ATLANTA — Stetson Bennett admitted he was seeing ghosts at first. Not Casper, Nearly Headless Nick or the Ghost of Christmas Past, but just expecting to see defenders in situations and them not being there.

That was life before he started cooking with Todd Monken. The Georgia quarterback admitted he didn’t understand football until the two linked up starting in the 2020 season.

“Maybe I’m a slow learner, but finally it did start clicking whenever he would tell me the same thing for the 20th time and look at me like I was, you know, like why do you not do what I just tell you to do,” Bennett said. “I’m your coach. And so just repetitive, just doing that. I think honestly, the most important thing that he’s done is just stay consistent.”

Bennett admitted he was nervous when he was thrust into the Arkansas game to save a flailing Georgia offense in Monken’s first game as offensive coordinator. The Georgia quarterback’s hands were shaking and Bennett told reporters he couldn’t grip the football.

He has come a long way with Monken in that time. Bennett was benched later during the 2020 season, only to return and lead Georgia to a national championship last season. Bennett was a Heisman Trophy finalist this year, the first Georgia quarterback to ever achieve such a feat.

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“It’s a complete credit to him, and really nothing to do with me,” Monken said. “All we did was try to bury him for the couple of years he was here, and all he did was continue to fight and compete and had every reason to say, you know what, I’m gone in today’s day and age in the portal and guys leaving. He didn’t do that. He wanted to be a Georgia Bulldog, wanted to be the quarterback for the Georgia Bulldogs.”

It mattered to Bennett that he find success at Georgia. His journey is unlike that of anyone in college football, something the sixth-year quarterback has learned to take pride in.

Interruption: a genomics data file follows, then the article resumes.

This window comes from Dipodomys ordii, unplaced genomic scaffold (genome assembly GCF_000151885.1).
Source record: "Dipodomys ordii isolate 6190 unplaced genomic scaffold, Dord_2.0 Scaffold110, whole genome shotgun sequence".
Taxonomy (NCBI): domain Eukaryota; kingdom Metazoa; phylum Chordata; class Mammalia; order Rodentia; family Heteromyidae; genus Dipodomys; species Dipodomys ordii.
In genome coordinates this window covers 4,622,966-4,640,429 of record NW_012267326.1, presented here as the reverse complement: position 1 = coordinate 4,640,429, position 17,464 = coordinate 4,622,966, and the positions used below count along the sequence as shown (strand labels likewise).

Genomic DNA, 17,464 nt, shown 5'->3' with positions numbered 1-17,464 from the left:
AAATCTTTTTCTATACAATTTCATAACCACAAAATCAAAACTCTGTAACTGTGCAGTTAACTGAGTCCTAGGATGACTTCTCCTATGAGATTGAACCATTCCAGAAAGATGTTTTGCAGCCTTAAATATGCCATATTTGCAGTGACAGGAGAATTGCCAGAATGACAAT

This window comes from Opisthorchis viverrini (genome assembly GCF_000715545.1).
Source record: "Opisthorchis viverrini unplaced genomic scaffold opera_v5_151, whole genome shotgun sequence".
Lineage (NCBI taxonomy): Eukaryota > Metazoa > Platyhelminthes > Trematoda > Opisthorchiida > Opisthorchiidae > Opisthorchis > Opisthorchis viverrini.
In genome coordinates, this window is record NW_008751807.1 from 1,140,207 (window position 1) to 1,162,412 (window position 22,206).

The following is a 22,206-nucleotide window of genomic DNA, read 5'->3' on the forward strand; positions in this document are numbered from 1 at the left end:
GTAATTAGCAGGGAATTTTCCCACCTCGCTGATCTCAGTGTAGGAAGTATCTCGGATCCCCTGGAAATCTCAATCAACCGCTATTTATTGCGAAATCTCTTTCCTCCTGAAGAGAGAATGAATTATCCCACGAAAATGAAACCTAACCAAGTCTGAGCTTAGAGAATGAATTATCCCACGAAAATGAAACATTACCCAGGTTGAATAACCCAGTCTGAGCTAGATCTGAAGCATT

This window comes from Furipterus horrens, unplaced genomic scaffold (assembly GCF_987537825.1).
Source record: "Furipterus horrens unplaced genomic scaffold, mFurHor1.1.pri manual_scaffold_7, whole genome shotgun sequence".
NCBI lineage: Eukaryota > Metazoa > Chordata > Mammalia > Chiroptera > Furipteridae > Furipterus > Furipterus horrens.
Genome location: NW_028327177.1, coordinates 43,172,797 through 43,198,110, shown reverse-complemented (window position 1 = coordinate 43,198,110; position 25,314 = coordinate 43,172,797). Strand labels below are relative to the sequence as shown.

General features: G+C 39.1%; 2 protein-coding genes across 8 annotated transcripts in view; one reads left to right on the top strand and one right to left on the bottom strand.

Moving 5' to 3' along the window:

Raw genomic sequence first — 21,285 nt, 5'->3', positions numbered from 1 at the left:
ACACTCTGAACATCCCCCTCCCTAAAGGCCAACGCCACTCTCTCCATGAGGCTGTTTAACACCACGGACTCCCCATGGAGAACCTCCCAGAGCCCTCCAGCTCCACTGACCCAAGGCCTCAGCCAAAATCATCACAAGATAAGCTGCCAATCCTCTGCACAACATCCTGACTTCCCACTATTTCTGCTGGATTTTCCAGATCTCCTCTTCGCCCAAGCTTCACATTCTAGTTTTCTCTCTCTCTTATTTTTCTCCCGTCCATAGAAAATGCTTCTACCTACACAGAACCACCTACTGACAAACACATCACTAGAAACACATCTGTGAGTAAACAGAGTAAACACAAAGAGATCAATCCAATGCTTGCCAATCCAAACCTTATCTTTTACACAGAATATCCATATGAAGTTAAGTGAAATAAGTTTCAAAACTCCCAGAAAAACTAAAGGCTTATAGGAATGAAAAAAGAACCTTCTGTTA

The individual accolades and championships are nice, but the life experience he’s learned is what he appreciates the most about his football journey.

For all that Bennett is not, he’s unquestionably become a big-game player for the Bulldogs. In games against ranked teams this season, Bennett has thrown 13 touchdowns to just two interceptions. He’s also run for four touchdowns.

Most importantly, all of those games have resulted in Georgia wins.

“He’s very confident about his game, confident about the game plan and what Coach Monken has implemented,” offensive tackle Broderick Jones said. “You know, just being able to showcase what he can do being at the size he is, you know, just being that way on and off the field, like his calmness throughout the storm, you know, he never lacks.”

Running back Kenny McIntosh compared Bennett to former NFL great Drew Brees, with how he’s able to move in the pocket and make big plays in spite his size.

Georgia will ask Bennett to do that again against a talented Ohio State defense. Bennett is well aware of the long history of great Ohio State pass rushers and how Ohio State defensive coordinator Jim Knowles plans to attack Georgia.

“They try to cause havoc. They can come from a lot of different places,” Bennett said. “They do their assignment, and in order for us to be successful, we have to do ours.

“We’ve got a really good football team, and it’s going to come down to who executes better on Saturday.”

Bennett knows his time at Georgia is coming to an end. Whether outside critics want to believe it or not, he’s played himself into being a draftable NFL quarterback. He is also officially out college eligibility once this season ends.

He’s come a long way from that first game against Arkansas. From getting benched. From beating Alabama in the national championship game.

To getting ready to lead Georgia into a second College Football Playoff, with the hopes of winning it again.

“You know, I’d always make these throws like one or two and I’d be like ‘man, there’s no way that’s not good.’ I keep hearing people tell me that I’m not good but that looked good. And I’d look at it and be, ‘am I dumb?’ I didn’t think so. If I can do it once, I can do it all the time. It’s just a motion. I don’t want to sound like a nerd or smarter than I am but gravity works. Physics work and blah, blah, blah.

“If I can do it once and figure how to do it multiple times, I might be good.”

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